Let’s talk bridal bouquets. Every bride envisions herself carrying one down the aisle and having it in hand for wedding day photos. Here’s what you may not realize; they’re heavy, awkward, and can be a difficult prop to work with.
Don’t get me wrong, I love them. My goal here is to have you to think about the flowers, and the size, weight, shape, and comfort of your bouquet ahead of time.
Carrying around a flower arrangement all day is generally not something you stop and think about. We all see the slick photos in bridal magazines where the brides are holding exquisite bouquets, and we want one.
I’m here to encourage you to think more realistically about the bouquet.
As you carry the bouquet around during your event and photo shoot, it tends to get heavy. You’re already wearing an outfit that’s out of your comfort zone, now add to that a big bouquet of stems wrapped in ribbon. One mid-life bride actually said she didn’t know she had to join a gym and get buff in order to carry her bouquet.
Besides being lighter in weight, a smaller bouquet might also be easier on your budget. It might even allow you to splurge on a few (or a single) pricier stem.
There are a couple of other considerations I’d like to address. The first is placing hard items such as jewelry or decorative pieces in or on your bouquet. I love the sentiment of having a family heirloom strategically placed on the bouquet, and some bouquets today are actually made entirely of jewels. However, tossing a bouquet with your grandma’s brooch attached could create an issue, either damaging the jewel or hurting someone. Having a second bouquet to toss….or not tossing one are simple alternative solutions. Also consider that the brooch or jewels could snag your delicate lace dress, or the possibility of that beautiful heirloom getting lost. I’m just saying think it through.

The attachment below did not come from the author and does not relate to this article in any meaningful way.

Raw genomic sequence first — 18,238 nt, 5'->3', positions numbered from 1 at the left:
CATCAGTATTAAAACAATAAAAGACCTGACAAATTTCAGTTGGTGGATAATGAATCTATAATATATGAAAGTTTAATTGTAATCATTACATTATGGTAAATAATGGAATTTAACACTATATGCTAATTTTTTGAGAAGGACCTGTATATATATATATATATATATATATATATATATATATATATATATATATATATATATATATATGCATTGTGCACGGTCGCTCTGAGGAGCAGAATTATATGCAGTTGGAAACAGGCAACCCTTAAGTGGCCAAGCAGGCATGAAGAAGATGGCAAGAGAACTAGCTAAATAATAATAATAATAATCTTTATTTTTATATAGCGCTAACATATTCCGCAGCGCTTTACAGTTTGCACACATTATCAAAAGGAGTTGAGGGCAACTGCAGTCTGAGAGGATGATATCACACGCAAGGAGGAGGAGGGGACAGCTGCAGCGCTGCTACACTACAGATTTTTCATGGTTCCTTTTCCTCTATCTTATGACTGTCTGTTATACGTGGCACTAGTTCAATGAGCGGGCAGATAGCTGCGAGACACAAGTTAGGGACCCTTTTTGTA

The other consideration is how to hold the bouquet. I highly recommend practicing your poesy poses. You want to look natural and have it be a beautiful prop. Holding it too high or too low won’t be flattering. The tendency, especially if it’s heavy, will be to hold it with your arms extended downward. If you’re nervous the tendency is holding it too high. Photos capture everything and the last thing you want is to wince when seeing your lovely bouquet inappropriately placed or like it was an after-thought.
Finally, if you do choose to have a gorgeous, oversized bouquet think about if you can realistically hold it with one hand or is it going to require a two handed grip most of the time. One bride carried long stemmed white tulips in her arms. It was beautiful and an interesting alternative to a traditional bouquet but not something she carried around after walking down the aisle.
I’d love to hear your thoughts or if you’ve already walked down the aisle, what was your bouquet size and did you have any issues?